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Evidence Barred in Montrose Racial Terrorism Case

December 01, 1988|DREW SILVERN | Times Staff Writer

A Glendale deputy district attorney said Wednesday he will appeal a judge's ruling barring the principal evidence against an 18-year-old Glendale man charged with racial terrorism.

Glendale Municipal Judge Charles Horan ruled Monday that fingerprints linking John Anthony Giambrone Jr. to neo-Nazi stickers posted on utility poles and storefronts in Montrose last spring were inadmissible as evidence because Giambrone's prints were taken after an illegal arrest.

Deputy Dist. Atty. Philip Heeger said Giambrone was charged under a 1982 misdemeanor statute sometimes referred to as the Synagogue Desecration Statute. It prohibits demonstrations or the posting of literature meant to frighten or terrorize people. Conviction carries a maximum penalty of 1 year in jail and a $5,000 fine.

Heeger said Glendale police arrested Giambrone and five juveniles as they drove through Montrose on June 2, the day after the stickers appeared. Police stopped the car for a traffic infraction and, after observing open beer cans, arrested the occupants on suspicion of carrying open alcohol containers in a car, Heeger said.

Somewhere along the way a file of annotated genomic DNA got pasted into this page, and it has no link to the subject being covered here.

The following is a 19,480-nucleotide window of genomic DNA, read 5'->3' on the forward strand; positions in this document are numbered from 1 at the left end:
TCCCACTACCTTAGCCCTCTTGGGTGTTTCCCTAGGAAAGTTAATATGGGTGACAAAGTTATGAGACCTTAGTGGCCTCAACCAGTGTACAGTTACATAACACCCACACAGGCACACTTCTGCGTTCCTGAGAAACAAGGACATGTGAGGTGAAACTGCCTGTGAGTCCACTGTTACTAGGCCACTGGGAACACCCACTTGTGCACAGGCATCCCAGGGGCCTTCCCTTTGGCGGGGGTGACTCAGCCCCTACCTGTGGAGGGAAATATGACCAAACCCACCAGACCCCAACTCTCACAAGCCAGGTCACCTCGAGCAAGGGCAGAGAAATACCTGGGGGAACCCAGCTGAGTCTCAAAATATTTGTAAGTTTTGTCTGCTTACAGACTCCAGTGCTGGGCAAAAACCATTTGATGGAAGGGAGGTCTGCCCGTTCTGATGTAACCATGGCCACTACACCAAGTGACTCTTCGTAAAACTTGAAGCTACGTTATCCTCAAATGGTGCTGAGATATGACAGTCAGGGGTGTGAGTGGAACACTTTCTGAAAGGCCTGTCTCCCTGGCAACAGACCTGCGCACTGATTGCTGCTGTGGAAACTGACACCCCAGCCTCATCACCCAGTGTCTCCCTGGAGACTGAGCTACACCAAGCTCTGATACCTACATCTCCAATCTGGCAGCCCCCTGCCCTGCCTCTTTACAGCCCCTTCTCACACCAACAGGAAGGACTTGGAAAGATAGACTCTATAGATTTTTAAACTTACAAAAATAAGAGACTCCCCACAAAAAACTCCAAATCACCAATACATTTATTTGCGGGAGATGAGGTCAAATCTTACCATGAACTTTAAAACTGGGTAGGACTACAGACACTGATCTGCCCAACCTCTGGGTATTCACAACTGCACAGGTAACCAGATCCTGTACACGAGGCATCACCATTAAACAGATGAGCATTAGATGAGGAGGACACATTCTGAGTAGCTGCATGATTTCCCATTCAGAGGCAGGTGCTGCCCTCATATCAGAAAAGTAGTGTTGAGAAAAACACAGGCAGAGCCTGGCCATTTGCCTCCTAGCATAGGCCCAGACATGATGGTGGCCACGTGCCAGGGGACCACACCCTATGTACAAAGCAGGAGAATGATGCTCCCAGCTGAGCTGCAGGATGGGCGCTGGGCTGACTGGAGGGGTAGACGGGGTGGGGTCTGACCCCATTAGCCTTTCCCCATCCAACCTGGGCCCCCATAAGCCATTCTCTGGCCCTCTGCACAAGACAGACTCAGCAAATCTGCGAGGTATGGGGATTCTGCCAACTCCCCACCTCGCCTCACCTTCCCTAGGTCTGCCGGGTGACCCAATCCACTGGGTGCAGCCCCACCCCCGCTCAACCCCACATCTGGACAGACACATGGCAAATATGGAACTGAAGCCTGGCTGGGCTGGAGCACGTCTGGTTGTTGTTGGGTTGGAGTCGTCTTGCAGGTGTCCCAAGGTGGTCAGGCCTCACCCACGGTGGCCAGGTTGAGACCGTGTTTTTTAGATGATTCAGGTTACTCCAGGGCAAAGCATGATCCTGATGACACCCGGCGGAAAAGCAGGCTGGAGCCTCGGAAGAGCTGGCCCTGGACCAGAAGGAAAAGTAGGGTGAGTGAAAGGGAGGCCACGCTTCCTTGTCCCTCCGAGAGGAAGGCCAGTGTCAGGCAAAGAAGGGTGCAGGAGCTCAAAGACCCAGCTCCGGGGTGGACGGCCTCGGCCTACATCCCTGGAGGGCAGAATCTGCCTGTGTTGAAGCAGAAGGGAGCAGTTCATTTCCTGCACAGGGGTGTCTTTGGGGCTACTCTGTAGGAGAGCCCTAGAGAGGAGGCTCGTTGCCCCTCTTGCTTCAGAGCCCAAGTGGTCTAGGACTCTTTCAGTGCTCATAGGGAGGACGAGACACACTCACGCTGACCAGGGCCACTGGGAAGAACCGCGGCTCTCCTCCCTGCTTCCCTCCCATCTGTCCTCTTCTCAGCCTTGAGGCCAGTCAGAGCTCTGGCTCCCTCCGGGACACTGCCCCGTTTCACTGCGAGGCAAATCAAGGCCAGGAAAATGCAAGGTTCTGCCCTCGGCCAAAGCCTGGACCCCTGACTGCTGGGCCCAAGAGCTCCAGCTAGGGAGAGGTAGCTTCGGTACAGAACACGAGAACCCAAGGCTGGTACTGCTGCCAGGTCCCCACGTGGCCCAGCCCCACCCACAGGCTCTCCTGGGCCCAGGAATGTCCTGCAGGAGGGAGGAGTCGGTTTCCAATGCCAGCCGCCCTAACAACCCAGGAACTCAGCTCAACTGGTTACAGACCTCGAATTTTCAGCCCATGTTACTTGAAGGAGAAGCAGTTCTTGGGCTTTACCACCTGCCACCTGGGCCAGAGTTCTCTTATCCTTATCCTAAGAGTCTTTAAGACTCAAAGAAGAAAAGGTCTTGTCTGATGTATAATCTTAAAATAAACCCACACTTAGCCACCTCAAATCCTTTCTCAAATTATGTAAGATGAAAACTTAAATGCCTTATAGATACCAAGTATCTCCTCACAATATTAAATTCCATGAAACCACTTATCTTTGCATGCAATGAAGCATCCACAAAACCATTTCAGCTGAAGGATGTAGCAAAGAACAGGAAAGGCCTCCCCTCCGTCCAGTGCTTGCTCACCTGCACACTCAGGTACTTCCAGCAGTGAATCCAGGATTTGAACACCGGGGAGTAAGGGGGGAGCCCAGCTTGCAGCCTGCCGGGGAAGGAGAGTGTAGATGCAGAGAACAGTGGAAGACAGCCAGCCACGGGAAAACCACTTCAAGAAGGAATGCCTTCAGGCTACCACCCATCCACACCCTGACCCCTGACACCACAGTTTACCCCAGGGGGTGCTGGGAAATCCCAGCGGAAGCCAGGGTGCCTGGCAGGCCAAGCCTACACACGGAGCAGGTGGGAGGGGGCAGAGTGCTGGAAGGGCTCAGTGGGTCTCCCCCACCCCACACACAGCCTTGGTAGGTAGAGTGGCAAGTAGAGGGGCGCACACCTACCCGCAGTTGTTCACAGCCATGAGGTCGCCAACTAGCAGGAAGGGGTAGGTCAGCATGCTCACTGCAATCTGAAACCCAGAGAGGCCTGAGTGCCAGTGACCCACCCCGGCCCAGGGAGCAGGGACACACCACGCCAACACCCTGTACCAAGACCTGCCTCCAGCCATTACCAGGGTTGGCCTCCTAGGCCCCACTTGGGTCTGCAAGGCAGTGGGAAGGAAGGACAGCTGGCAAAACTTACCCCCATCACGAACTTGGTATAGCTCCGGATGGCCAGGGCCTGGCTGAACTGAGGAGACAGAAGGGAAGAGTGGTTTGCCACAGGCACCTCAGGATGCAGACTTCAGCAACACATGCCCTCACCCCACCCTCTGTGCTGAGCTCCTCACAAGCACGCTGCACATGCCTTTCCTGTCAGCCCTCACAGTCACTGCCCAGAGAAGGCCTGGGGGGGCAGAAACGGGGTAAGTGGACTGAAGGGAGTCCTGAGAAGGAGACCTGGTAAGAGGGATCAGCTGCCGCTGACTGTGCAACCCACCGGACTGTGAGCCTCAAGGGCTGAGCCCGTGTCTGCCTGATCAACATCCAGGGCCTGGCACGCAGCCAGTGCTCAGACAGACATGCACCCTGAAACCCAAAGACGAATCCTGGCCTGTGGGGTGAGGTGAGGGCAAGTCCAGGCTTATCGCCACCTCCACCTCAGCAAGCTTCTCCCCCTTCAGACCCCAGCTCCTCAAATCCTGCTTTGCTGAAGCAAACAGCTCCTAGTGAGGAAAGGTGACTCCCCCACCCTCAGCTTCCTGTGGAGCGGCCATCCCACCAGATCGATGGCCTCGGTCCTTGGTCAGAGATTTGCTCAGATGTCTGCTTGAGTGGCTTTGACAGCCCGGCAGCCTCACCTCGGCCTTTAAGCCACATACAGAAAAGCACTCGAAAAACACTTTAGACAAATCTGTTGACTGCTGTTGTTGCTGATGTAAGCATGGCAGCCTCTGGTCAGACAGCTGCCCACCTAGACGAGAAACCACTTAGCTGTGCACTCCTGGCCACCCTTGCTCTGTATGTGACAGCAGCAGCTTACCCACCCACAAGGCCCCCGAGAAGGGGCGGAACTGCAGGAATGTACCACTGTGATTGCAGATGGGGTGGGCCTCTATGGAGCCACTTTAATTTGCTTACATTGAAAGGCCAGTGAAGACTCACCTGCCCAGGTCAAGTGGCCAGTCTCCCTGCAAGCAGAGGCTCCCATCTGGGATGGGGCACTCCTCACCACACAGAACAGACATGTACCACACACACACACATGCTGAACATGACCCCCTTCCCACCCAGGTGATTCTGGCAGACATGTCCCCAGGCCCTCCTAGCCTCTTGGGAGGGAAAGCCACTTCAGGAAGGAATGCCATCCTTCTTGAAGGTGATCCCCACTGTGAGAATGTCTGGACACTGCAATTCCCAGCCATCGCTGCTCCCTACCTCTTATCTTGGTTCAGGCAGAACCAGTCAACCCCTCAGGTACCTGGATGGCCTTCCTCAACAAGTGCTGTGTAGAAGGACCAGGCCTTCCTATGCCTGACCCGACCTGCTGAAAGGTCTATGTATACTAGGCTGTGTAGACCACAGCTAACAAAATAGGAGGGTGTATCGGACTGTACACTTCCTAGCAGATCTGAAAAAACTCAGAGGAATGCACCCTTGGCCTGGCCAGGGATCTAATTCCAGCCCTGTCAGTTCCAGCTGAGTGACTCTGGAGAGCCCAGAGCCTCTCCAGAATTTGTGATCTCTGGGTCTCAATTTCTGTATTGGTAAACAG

In searching the trunk of the car later, police found stickers and posters similar to those posted in Montrose. Giambrone's fingerprints, taken during booking, matched a print found on one of the posted stickers, Heeger said.

In granting the motion to suppress the fingerprints, Horan said that because Giambrone was a passenger in the back seat of the car and the two beer containers were in the front seat, he should not have been arrested.

Under court interpretations of the Fourth Amendment of the Constitution, evidence stemming from an illegal search or seizure is not admissible in court. Horan ruled that police would not have been able to link Giambrone to the stickers without the fingerprints taken after his arrest.

Heeger said he will appeal Horan's ruling to Los Angeles County Superior Court within the next 30 days. If the ruling is upheld, Heeger said, he could still prosecute Giambrone on the theory that the police would have eventually tied Giambrone to the stickers without the evidence resulting from the June traffic stop.

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